Malick’s second feature, an understated but contemplative effort, remains to be one the most beautifully shot films in the history of cinema.
Cast: Richard Gere, Brooke Adams, Sam Shepard
Plot: Set at the turn-of-the-century, is the tale of a young steelworker who accidentally kills his boss and flees the city. With his girlfriend and his little sister in tow, they travel to the Texas Panhandle.
Awards: Won Best Director & Nom. for Palme d’Or (Cannes); Won 1 Oscar – Best Cinematography; Nom. for 3 Oscars – Best Costume Design, Best Original Score, Best Sound
Subject Matter: Moderate
Narrative Style: Straightforward
Pace: Slightly Slow
Audience Type: Slightly Arthouse
First Published: 22 Jun 2008
Terrence Malick’s Days of Heaven is a remarkable film achievement though some say it is mostly for its stunning, Oscar-winning cinematography by Nestor Almendros.
Of all his films thus far (discounting his latest The Tree of Life (2011)), Days of Heaven is probably the best representation of Malick’s unique filmmaking style – the use of nature as an important backdrop that serves the function of thematically or metaphorically parallelizing with the film’s plot.
Days of Heaven is almost like a film reel of poetic images one after another, capturing the lives of immigrants as they travel to rural Texas by train to farm and harvest crops.
The film is narrated by a young girl called Linda, who appears on-screen only sporadically. She is an orphan, leading a nomadic life while observing human nature and interaction.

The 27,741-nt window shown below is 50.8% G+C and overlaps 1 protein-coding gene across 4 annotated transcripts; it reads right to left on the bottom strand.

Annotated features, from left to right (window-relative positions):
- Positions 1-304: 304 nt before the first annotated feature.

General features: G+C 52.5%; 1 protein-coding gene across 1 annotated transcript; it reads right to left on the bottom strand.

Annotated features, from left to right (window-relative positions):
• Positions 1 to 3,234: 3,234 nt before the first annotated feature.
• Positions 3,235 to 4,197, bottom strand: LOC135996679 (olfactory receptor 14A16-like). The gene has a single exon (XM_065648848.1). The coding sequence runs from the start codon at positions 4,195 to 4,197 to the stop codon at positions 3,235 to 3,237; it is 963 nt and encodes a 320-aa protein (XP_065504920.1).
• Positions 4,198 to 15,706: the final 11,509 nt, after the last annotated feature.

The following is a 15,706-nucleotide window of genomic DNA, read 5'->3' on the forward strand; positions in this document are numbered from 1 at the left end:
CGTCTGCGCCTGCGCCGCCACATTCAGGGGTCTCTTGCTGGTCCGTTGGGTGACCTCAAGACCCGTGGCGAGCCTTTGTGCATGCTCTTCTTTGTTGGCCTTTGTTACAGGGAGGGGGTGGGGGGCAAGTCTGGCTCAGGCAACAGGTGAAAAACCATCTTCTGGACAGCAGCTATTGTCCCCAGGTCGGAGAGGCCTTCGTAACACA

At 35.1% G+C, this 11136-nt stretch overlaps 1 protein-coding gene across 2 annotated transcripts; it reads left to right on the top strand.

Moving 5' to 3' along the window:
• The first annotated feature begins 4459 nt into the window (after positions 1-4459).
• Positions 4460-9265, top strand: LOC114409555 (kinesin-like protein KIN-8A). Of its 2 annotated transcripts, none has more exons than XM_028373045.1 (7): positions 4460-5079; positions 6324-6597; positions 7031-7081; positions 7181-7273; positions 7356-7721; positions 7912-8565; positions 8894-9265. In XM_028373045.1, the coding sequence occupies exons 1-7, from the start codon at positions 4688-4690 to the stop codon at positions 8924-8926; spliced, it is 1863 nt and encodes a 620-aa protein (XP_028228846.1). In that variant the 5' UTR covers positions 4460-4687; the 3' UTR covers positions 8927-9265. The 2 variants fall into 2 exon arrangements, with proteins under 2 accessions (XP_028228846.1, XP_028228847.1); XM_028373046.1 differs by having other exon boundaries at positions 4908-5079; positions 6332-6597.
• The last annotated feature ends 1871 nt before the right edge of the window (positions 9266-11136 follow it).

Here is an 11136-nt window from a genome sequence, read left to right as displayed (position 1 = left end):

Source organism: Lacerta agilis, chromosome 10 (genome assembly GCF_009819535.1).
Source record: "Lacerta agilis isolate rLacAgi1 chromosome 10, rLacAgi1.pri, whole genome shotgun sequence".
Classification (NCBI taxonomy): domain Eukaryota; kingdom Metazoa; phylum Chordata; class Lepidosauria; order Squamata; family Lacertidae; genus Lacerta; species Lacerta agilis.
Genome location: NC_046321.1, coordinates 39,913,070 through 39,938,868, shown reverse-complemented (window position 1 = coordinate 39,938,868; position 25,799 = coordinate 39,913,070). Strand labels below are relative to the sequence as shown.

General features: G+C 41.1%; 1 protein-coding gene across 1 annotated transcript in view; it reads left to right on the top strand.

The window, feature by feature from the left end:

At the heart of Days of Heaven is a triangular love story involving two men played by Richard Gere and Sam Shepard, and a woman played by Brooke Adams.
“Nobody’s perfect. There was never a perfect person around. You just have half-angel and half-devil in you.”
The performances given by the main cast are un-dramatic; the emotions are muted and somewhat lacking in intensity, though they somehow fit with Malick’s unobtrusive, almost meditative style.
Even though it is fictional, Days of Heaven could have been mistaken for a poetic period piece “documentary” about the struggles of farmers and peasants as they work long backbreaking hours with almost nonexistent pay.
The slow and solemn music by Ennio Morricone gives the film a melancholic, nostalgic touch, describing an era that is lost forever to mankind, but aptly recaptured on film by the hands of a master filmmaker at the top of his game.
This is the rare occasion when cinematography singularly overwhelms every aspect of a film. Everything else plays second fiddle, though on repeated viewings, Linda’s narration becomes more meaningful and deep.
There is a notable sequence two-thirds into the film – the locust attack – a natural phenomenon captured with admirable technique and is a mesmerizing blend of sight and sound.
Days of Heaven may be lacking in narrative propulsion (now considered a hallmark of the Malick style), but the quality of its visuals has rarely been surpassed. This understated but contemplative effort remains to be one of the most beautifully shot films in the history of cinema.